Woman used mother’s bank card to help feed gambling habit
A woman used her mother’s debit card to spend more than £7,500 to feed her online gambling habit.
Hazel Bruce, 40, now of Mackay Road, Inverness, admitted obtaining gambling credit to the tune of £7,549 on various occasions between 13th July and 22nd August 2016.
She was ordered to carry out 170 hours of unpaid work by Sheriff Ian Cruickshank at Lerwick Sheriff Court.
Procurator fiscal Duncan MacKenzie said Bruce had obtained her 70-year-old mother’s card legitimately to make a “simple purchase”.
“She had no authority to use the details beyond that simple purchase, but she is someone with a significant problem of gambling, and the temptation was too great to refuse,” he said.
Defence agent Tommy Allan said Bruce was someone who had never been in trouble before.
He said she had benefited from a university education, but had subsequently had mental health difficulties and “seems to have taken to gambling at some point”.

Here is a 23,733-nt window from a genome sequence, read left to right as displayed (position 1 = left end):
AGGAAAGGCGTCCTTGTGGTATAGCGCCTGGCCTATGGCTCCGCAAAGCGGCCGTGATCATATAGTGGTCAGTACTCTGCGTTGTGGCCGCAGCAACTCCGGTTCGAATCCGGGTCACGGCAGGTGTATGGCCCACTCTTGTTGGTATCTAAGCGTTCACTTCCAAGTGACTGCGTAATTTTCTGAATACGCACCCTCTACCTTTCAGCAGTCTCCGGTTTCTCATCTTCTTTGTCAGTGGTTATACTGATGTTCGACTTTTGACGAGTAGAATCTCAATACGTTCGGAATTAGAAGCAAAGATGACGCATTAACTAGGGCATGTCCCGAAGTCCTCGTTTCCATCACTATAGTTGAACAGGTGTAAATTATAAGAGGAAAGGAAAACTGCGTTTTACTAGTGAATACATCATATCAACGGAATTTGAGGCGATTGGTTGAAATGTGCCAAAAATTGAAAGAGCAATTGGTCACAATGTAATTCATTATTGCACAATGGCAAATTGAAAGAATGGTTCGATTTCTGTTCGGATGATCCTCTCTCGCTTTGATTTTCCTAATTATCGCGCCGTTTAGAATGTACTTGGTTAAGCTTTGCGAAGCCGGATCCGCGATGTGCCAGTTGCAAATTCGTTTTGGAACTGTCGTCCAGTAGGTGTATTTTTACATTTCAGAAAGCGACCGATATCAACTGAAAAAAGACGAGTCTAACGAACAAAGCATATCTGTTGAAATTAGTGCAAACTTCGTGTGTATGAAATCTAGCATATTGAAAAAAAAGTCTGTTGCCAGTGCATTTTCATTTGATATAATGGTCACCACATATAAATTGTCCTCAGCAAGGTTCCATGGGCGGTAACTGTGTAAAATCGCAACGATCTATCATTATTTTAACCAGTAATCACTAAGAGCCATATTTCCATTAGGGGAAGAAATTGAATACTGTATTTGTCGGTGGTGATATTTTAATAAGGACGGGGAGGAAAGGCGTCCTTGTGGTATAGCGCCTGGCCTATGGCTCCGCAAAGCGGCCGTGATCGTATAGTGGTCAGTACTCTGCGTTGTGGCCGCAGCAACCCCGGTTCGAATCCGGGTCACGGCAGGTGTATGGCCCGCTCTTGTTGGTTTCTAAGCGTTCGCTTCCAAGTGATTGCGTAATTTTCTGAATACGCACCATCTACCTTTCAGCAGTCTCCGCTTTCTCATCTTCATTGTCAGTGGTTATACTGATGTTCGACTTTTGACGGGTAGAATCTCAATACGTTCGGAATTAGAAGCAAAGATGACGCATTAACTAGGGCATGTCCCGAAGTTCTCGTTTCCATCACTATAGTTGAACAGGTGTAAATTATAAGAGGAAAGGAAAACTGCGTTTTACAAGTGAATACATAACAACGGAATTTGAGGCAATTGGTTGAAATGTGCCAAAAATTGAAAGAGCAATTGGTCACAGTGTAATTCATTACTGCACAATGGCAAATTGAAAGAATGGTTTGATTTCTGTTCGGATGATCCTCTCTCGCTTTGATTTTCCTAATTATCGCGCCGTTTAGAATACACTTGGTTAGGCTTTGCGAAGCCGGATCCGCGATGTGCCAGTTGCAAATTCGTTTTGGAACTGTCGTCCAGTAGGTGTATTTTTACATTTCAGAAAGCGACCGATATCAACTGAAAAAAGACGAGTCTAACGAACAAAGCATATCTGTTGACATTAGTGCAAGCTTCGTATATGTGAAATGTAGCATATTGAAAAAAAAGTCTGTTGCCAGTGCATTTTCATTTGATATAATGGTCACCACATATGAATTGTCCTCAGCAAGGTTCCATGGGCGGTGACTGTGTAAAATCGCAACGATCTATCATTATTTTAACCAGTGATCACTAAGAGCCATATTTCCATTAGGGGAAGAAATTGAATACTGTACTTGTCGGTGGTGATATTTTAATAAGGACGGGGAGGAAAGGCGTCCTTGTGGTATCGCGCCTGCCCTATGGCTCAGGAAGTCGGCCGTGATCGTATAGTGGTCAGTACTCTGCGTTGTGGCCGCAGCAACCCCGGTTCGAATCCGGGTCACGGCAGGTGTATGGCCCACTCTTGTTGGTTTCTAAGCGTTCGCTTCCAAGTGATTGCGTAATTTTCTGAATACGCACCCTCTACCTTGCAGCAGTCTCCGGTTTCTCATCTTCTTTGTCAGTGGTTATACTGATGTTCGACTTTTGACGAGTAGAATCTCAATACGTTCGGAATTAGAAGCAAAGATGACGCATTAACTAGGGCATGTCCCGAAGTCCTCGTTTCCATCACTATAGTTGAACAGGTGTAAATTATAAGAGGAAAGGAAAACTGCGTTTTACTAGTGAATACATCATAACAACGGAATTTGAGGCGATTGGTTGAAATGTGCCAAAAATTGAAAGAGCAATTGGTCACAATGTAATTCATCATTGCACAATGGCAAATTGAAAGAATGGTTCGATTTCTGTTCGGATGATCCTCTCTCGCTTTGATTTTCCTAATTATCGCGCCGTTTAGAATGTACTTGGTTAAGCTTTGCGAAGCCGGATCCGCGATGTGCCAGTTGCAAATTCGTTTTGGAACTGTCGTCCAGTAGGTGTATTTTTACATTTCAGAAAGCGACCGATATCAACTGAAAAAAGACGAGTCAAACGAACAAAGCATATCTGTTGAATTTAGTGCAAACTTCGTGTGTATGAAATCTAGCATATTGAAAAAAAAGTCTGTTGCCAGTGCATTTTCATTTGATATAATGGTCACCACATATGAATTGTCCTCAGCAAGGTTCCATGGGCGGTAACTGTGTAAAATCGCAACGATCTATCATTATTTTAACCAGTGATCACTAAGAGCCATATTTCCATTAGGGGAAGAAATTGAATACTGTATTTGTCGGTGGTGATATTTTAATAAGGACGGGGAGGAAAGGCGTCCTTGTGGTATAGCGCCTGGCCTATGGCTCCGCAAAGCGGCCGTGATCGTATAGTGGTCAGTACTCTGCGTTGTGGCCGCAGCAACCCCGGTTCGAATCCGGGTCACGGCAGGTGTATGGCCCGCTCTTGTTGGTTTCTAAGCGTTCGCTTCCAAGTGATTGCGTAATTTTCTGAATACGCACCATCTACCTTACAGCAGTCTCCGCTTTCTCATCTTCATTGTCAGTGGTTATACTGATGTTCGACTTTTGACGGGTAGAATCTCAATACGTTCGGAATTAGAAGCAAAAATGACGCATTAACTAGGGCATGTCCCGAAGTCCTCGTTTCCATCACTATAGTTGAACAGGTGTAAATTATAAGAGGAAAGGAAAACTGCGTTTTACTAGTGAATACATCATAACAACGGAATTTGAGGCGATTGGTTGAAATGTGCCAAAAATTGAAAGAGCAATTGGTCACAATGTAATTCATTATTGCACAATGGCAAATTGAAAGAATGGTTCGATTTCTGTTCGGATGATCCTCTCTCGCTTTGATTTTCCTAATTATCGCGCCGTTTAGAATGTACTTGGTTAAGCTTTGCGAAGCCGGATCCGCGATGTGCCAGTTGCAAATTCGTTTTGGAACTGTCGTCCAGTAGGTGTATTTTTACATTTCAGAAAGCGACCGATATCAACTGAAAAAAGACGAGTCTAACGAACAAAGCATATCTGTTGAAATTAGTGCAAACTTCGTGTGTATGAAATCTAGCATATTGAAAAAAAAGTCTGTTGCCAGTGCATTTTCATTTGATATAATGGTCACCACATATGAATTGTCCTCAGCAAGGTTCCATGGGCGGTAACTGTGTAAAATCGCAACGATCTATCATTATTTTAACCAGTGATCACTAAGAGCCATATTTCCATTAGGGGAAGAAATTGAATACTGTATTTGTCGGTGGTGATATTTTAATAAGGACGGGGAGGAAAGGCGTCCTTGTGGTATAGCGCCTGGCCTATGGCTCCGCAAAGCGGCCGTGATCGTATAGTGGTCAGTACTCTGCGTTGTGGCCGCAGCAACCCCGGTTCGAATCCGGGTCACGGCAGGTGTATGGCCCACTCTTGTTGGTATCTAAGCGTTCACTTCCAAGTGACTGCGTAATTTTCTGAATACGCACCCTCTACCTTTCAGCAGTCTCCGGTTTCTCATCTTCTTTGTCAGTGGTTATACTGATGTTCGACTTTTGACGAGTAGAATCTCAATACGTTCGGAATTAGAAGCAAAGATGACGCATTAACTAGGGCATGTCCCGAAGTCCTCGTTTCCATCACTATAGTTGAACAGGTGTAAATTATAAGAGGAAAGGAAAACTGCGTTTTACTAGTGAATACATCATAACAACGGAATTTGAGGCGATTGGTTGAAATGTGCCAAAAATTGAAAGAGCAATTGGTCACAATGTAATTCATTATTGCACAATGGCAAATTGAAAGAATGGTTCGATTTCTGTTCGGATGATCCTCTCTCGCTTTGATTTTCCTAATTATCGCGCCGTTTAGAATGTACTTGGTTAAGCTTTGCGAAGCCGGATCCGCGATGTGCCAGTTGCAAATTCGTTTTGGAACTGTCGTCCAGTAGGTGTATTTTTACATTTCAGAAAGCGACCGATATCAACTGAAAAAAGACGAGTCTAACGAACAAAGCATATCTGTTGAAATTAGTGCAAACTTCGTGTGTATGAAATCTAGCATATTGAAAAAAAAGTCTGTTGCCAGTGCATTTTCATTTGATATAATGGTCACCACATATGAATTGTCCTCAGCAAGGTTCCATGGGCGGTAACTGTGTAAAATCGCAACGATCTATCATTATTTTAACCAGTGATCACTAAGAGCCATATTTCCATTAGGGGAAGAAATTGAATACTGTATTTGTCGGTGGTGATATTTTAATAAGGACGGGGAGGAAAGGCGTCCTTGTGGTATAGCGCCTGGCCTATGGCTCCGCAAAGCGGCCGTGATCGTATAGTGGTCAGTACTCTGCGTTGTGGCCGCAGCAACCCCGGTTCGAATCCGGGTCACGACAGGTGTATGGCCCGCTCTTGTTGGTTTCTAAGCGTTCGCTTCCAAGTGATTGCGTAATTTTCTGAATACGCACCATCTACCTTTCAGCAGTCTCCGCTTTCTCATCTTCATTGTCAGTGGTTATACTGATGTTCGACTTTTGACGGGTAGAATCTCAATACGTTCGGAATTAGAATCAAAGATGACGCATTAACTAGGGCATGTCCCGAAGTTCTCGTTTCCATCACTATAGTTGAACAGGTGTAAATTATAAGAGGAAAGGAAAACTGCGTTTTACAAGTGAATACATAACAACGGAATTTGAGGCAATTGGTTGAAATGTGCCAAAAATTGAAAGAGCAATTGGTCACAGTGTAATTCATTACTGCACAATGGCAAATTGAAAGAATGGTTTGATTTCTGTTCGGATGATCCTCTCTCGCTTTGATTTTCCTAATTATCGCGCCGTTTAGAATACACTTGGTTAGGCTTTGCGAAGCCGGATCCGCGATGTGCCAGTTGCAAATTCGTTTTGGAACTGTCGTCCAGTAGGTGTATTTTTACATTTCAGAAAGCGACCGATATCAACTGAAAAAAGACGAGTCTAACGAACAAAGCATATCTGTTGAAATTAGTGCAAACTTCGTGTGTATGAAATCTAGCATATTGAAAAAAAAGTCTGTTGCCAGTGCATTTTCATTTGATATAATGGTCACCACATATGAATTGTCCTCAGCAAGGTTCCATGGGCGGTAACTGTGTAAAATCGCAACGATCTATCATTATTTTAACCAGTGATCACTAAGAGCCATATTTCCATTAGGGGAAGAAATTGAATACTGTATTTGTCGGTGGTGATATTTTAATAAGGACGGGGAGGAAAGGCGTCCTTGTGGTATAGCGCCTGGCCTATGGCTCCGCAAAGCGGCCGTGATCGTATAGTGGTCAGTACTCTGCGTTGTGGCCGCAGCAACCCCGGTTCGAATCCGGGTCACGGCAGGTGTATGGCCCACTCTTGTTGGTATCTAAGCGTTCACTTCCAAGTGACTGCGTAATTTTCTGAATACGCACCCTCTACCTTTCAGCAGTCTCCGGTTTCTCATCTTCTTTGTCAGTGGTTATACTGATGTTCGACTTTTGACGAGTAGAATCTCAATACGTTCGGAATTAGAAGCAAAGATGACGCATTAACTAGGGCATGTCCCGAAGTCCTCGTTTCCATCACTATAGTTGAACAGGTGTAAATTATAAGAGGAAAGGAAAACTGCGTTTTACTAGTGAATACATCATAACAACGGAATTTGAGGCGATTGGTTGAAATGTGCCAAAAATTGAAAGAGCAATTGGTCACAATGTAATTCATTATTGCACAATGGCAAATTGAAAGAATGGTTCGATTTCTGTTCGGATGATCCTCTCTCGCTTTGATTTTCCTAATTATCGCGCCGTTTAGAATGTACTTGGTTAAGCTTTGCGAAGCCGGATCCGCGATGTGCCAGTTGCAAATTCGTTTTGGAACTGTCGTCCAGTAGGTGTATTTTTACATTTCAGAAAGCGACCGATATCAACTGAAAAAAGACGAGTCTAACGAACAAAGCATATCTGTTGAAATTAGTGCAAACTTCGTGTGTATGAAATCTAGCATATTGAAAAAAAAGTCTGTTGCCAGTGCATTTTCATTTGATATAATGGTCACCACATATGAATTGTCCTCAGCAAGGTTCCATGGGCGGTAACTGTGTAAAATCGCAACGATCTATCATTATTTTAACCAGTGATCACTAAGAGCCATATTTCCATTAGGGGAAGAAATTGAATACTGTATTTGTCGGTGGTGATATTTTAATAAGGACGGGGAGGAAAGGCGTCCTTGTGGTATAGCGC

“It’s all gone badly wrong for her,” he said.
Mr Allan said Bruce had moved away to start a new life, mainly because of the shame she felt about carrying out the offence.
He said she was “building bridges” with her mother, but her sisters “don’t speak to her”.
Mr Allan said it had been “quite a low to stoop to,” but added there were no underlying issues. Bruce, he said, did not have a problem with alcohol and had since stopped gambling.
He urged the sheriff to follow a social work report recommendation for an unpaid work order to be imposed.
Sheriff Cruickshank said he was “surprised” that the social worker behind the report – which was prepared in Inverness – had seen fit to recommend the level of community payback order that should be imposed.
He told Bruce: “I understand you’re very remorseful for what you’ve done. I can understand the shame you must feel. It is a very serious matter. There was a substantial amount of money taken from your mother, and there was effectively a breach of trust.”
The sheriff said he could impose a custodial sentence. But he instead placed Bruce on a community payback order to be completed within nine months.